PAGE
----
Delegate Reflection: Model UN Helped Me Learn Political Tactics and Diplomatic Etiquette

Pace student Jason Davis representing Albania in the United Nations General Assembly Room at the 2015 National Model UN conference in New York City.

Pace student Jason Davis representing Albania in the United Nations General Assembly Room at the 2015 National Model UN conference in New York City.

Participating in the 2015 National Model United Nations conference in New York (NMUN NY) was one of the most original and immersive educational experiences that I have ever had. I have always enjoyed learning outside of the classroom. This gave me the opportunity to embrace the role of a diplomat in the international political arena.

While the preparation process was challenging and required us to analyze carefully our respective nations’ political positons, it allowed us to place ourselves in the shoes of people other than ourselves. Collaborating with other students and developing practical and consensus-based solutions was crucial to the simulation.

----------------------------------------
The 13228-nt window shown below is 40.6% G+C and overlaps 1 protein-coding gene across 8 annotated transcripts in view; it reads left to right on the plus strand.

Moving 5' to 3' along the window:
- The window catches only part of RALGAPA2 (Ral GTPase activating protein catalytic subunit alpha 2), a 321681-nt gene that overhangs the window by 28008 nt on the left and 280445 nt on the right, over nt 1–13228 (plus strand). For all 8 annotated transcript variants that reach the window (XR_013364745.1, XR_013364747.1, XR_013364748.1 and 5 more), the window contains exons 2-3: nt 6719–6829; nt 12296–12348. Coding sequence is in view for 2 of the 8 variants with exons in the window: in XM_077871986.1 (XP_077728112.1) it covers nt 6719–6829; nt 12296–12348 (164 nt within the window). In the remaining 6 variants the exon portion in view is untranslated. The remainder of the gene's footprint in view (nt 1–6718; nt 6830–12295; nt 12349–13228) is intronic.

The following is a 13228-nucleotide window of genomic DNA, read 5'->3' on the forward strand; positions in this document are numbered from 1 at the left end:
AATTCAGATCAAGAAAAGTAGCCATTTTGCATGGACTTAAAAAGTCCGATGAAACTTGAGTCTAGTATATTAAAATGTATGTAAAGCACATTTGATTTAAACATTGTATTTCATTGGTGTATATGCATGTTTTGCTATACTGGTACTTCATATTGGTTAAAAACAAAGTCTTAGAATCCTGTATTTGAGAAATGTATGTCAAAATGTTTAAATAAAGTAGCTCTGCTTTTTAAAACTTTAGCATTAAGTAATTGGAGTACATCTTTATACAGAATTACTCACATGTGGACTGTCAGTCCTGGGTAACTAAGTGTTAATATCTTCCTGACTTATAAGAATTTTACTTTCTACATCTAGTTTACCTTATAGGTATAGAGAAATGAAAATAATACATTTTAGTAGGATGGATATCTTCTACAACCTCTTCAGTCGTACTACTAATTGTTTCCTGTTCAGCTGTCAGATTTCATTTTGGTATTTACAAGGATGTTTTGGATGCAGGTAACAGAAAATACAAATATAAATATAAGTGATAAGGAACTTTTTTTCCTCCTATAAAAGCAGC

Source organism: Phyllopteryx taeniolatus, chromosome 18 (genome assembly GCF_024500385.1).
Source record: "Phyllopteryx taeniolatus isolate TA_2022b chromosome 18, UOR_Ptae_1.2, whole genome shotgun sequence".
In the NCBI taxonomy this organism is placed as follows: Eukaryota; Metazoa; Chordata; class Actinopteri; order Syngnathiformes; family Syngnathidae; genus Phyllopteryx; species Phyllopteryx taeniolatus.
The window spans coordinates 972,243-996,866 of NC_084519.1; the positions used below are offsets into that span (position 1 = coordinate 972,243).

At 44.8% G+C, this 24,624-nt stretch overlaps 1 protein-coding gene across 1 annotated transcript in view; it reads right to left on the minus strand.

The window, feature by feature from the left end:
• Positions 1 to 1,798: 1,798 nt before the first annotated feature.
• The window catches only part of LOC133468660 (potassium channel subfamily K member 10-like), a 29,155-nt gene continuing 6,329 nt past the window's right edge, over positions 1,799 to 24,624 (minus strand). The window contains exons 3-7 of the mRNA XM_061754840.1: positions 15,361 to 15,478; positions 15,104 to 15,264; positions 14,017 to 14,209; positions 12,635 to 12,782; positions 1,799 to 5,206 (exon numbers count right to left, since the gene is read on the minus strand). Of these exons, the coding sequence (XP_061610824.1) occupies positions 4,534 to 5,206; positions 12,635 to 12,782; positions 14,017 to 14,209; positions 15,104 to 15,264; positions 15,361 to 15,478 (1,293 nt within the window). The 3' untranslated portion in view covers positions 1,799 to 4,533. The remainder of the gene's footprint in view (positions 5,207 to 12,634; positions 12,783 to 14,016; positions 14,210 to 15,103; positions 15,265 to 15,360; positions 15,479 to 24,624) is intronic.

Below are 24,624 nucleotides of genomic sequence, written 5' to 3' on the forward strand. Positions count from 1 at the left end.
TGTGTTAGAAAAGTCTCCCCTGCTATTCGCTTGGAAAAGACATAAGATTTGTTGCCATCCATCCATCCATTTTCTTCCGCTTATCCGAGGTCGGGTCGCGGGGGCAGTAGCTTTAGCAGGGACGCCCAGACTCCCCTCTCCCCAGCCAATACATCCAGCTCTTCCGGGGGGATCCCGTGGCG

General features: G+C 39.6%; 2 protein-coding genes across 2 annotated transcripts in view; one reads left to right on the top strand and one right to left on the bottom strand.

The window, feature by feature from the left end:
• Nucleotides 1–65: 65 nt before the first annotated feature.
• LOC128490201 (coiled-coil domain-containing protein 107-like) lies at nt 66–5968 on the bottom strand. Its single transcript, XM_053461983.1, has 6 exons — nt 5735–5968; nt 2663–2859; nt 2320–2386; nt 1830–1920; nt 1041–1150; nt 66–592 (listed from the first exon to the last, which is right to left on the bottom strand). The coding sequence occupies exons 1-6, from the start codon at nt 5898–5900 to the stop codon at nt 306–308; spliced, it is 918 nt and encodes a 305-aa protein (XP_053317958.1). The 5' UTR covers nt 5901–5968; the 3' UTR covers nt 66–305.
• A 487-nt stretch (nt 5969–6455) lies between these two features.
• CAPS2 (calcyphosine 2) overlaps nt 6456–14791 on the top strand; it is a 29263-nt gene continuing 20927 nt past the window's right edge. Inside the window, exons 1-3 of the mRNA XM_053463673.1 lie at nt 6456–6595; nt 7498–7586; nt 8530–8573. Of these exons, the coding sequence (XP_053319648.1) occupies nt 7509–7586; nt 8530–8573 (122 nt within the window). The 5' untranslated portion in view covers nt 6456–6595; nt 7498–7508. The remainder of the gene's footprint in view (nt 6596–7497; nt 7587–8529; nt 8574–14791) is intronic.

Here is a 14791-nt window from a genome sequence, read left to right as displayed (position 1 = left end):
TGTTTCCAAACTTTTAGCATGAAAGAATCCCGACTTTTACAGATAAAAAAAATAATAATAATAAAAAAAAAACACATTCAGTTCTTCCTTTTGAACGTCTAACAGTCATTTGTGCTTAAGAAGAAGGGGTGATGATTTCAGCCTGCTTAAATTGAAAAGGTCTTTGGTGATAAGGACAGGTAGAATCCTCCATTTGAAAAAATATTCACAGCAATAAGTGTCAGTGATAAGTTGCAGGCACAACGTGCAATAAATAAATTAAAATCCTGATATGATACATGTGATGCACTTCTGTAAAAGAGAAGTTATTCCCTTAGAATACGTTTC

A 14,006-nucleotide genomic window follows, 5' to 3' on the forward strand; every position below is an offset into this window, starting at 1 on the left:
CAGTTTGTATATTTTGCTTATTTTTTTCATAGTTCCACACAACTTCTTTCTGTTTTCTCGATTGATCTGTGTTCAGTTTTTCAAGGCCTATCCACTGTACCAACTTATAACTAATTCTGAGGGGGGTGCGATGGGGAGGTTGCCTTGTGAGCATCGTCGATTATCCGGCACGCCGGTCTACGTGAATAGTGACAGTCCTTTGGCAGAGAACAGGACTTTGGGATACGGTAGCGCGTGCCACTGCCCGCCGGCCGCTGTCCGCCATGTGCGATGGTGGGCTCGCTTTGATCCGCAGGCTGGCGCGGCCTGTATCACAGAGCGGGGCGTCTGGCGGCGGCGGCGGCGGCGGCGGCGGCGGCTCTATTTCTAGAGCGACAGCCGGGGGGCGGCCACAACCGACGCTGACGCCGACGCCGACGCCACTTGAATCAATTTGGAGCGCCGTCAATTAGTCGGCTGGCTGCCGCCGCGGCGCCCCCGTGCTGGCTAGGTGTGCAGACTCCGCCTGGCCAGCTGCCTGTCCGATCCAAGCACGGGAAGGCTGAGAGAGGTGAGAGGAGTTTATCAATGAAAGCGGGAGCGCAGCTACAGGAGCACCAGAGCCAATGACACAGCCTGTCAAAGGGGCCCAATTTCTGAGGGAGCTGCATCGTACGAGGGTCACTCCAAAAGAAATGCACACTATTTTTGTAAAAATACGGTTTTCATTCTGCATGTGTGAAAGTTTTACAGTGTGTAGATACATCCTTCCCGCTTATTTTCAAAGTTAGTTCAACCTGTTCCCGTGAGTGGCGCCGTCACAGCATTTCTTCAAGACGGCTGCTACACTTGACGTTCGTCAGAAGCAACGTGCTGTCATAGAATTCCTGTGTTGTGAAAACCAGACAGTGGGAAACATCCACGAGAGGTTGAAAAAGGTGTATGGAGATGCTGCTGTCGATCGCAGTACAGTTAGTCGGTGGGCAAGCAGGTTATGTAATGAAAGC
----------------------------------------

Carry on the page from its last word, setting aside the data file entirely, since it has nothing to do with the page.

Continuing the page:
In the conference, I represented Albania in a simulation of the UN General Assembly Second Committee, which is tasked with economic and financial issues. Within this committee, more than 190 countries were represented and we had to reach out to our fellow member states in order to find common ground on the issues at hand.

The first topic that we addressed was “Empowering Women in Development”, one of the most pressing social and economic goals of the 21st Century, but one that requires strong ideas and comprehensive strategies in order to solve. While this was a rigorous challenge, it was one that helped me build political tactics, diplomatic etiquette, and a global scope on the world’s most important issues.

The experience of Model UN is like no other. I encourage all those with an interest in creating a more efficient and sustainable world to consider participating in it.

To read more about Pace University New York City’s award-winning performance at the 2015 NMUN NY, click here.

– Jason M. Davis ‘16

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About Matthew Bolton

I am assistant professor of Political Science at Pace University and author of Foreign Aid and Landmine Clearance.
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